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When examining a life, how do we judge its merit? Was the person a hero, a villain, or somewhere in between?

From ancient times, people have opined on standards for a man’s character. Roman emperor, Marcus Aurelius said, “The measure of a man is the worth of the things he cares about.” Nineteenth-century American philosopher, William James, said simply that effort determined a man’s measure.

President Joe Biden had a folksier take. “My dad always said, ‘Champ, the measure of a man is not how often he is knocked down, but how quickly he gets up.’”

Graydon Carter, the Canadian journalist, measures a man’s quality by his sports manners.

What, then, of Luke P. Blackburn, a Kentucky-born doctor who later practiced in Natchez, Mississippi?

Dr. Blackburn specialized in infectious diseases such as cholera and yellow fever, which could kill up to 30% of those infected. It was commonly believed to be spread by contact with those who became ill and their clothing, or a miasma—bad air, such as swamp gas. We now know mosquitoes spread yellow fever.

Luke P. Blackburn

Dr. Blackburn moved to Natchez in 1847 where he built a hospital and a thriving practice. When one of the many yellow fever epidemics hit, Blackburn urged the community to quarantine for at least twenty-four hours, sanitize the city, and burn smoke pots. His recommendations led to a decrease in sickness and death. Unbeknownst to Dr. Blackburn, many of these practices reduced the number of mosquitoes. So, hey, it worked!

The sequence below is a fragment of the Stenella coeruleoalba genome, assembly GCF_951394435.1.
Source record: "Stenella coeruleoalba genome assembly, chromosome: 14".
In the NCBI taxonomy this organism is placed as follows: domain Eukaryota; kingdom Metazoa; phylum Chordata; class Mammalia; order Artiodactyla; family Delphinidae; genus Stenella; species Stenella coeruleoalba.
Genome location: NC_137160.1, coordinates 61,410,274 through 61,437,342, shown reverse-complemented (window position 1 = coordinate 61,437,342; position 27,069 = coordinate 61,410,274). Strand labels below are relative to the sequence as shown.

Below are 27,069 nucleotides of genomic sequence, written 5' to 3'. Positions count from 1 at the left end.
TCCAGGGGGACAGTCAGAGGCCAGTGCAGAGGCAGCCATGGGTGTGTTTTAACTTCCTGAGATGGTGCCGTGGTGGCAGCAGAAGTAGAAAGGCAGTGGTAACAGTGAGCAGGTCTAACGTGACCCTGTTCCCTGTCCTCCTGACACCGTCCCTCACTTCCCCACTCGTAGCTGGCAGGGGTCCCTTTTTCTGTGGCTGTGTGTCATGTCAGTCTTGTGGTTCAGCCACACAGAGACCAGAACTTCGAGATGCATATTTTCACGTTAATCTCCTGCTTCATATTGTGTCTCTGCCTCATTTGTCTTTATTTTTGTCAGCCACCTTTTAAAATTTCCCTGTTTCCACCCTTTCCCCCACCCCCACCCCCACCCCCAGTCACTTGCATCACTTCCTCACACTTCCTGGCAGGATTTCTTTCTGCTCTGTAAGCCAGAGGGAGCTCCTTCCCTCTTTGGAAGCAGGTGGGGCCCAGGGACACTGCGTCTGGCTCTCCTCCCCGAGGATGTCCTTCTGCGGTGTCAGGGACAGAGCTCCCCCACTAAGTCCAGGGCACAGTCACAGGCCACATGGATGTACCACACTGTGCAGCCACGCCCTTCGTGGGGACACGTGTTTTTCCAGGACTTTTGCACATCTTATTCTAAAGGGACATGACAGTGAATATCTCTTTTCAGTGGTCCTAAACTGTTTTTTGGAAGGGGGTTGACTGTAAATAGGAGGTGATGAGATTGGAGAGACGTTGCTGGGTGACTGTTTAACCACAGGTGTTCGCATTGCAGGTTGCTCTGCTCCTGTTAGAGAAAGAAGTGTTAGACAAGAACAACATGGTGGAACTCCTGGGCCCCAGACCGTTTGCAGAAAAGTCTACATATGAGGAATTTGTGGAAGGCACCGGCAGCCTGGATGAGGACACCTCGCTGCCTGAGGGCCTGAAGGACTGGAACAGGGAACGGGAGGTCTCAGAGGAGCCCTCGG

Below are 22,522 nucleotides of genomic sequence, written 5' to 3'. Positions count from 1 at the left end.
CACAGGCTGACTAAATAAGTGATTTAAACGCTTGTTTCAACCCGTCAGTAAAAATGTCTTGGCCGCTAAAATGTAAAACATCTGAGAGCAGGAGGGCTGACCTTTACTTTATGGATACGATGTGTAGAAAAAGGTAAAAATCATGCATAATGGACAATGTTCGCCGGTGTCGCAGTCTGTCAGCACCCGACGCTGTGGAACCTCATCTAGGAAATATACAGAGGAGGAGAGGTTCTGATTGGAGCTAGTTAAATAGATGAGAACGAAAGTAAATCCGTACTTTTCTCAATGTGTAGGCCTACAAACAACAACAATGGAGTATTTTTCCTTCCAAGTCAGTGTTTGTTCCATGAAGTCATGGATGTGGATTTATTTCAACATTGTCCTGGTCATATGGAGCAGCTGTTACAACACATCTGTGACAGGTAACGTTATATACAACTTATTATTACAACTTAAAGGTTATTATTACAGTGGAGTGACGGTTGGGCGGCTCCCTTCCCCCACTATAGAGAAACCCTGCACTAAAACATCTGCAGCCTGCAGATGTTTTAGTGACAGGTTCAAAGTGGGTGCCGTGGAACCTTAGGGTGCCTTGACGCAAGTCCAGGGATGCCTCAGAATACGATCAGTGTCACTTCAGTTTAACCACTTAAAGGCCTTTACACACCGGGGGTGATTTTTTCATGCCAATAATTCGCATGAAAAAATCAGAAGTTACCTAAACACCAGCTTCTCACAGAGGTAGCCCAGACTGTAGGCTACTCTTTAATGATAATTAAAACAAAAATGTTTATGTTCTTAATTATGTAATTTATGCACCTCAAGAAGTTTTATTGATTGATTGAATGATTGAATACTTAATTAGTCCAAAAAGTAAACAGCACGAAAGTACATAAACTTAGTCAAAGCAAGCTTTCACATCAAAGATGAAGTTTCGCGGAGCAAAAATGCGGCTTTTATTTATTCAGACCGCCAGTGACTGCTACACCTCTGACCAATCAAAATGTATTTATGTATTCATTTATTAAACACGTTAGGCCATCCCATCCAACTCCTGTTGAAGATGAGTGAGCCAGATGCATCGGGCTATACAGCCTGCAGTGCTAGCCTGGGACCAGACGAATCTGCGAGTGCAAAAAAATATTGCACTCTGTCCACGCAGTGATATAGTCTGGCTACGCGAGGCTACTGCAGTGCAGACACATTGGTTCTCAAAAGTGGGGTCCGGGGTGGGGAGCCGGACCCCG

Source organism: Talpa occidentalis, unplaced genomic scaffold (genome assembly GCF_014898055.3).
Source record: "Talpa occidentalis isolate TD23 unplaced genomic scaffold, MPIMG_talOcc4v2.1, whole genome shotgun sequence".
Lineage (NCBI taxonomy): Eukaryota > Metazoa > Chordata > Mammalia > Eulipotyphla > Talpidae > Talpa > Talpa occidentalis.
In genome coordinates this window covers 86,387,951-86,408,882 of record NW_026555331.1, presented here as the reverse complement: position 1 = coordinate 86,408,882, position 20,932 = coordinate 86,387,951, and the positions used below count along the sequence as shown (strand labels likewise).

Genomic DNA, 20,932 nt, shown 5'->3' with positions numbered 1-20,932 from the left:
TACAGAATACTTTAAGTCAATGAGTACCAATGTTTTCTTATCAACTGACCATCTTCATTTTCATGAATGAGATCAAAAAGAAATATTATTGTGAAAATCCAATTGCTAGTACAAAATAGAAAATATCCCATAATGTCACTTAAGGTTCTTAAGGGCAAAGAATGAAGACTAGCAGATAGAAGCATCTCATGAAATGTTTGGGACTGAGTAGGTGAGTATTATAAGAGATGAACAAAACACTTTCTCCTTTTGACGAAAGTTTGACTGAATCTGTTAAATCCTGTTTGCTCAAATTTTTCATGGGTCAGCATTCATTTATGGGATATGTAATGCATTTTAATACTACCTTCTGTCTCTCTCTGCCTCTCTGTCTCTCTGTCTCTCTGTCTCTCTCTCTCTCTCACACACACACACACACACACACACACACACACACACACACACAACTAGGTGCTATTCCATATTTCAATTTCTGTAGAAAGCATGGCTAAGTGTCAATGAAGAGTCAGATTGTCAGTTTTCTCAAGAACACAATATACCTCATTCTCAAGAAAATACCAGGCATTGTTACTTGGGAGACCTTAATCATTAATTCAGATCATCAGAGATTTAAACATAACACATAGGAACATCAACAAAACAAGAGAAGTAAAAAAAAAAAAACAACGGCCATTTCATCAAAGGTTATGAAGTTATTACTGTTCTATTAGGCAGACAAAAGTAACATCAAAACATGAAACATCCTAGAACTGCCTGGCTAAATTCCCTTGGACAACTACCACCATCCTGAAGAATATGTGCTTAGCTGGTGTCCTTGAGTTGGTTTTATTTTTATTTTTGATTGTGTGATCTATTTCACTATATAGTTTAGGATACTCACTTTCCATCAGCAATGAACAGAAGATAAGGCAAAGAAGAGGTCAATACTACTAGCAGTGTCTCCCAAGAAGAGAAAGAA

The good doctor refused any compensation for his efforts. He offered free healthcare to all sick rivermen who docked at the Mississippi port and built a small infirmary for black residents. No one was turned away for inability to pay the fee of $1 a day for room, board, and medical care.

Dr. Blackburn’s reputation grew as a champion of those fighting this gruesome plague. He traveled to New Orleans, Long Island, New York, and Europe to offer his services, often refusing compensation. The man was a saint.

Or so it seemed.

When the Civil War came about, Dr. Blackburn was dogmatically loyal to the Southern cause. He despised the Union and especially Abraham Lincoln. Too old to fight, Dr. Blackburn attempted to use his talents to secure arms for his native Kentucky. Then, he worked with the Confederate wounded, promoting his practices of good sanitation.

In 1863, the governor of Mississippi sent the doctor to Toronto, Canada, where a contingency of Confederate agents dreamed up schemes to help the Southern cause. Dr. Blackburn devised two conspiracies. In 1864, he left for Bermuda where yellow fever was running rampant. He would return, he said, with “an infallible plan directed against the masses of Northern people solely to create death.”

Yellow Fever Burials

Hippocratic Oath? What Hippocratic Oath?

While treating patients, nurses in Bermuda watched Blackburn collect foul-smelling sheets and perspiration-soaked shirts of patients who’d passed away. He placed them in trunks among brand-new clothing suitable for the well-to-do.